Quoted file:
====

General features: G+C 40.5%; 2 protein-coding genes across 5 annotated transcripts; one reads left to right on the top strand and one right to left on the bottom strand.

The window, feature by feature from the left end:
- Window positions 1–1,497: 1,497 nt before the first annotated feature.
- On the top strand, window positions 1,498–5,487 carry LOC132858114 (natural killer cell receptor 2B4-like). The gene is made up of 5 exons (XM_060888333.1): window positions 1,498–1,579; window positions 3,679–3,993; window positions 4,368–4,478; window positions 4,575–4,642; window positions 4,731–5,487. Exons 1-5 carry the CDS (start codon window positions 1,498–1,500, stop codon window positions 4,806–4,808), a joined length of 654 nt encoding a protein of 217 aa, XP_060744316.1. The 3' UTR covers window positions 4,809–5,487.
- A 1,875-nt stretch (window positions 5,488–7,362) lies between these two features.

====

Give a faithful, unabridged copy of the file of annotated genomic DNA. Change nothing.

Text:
General features: G+C 40.5%; 2 protein-coding genes across 5 annotated transcripts; one reads left to right on the top strand and one right to left on the bottom strand.

The window, feature by feature from the left end:
- Window positions 1–1,497: 1,497 nt before the first annotated feature.
- On the top strand, window positions 1,498–5,487 carry LOC132858114 (natural killer cell receptor 2B4-like). The gene is made up of 5 exons (XM_060888333.1): window positions 1,498–1,579; window positions 3,679–3,993; window positions 4,368–4,478; window positions 4,575–4,642; window positions 4,731–5,487. Exons 1-5 carry the CDS (start codon window positions 1,498–1,500, stop codon window positions 4,806–4,808), a joined length of 654 nt encoding a protein of 217 aa, XP_060744316.1. The 3' UTR covers window positions 4,809–5,487.
- A 1,875-nt stretch (window positions 5,488–7,362) lies between these two features.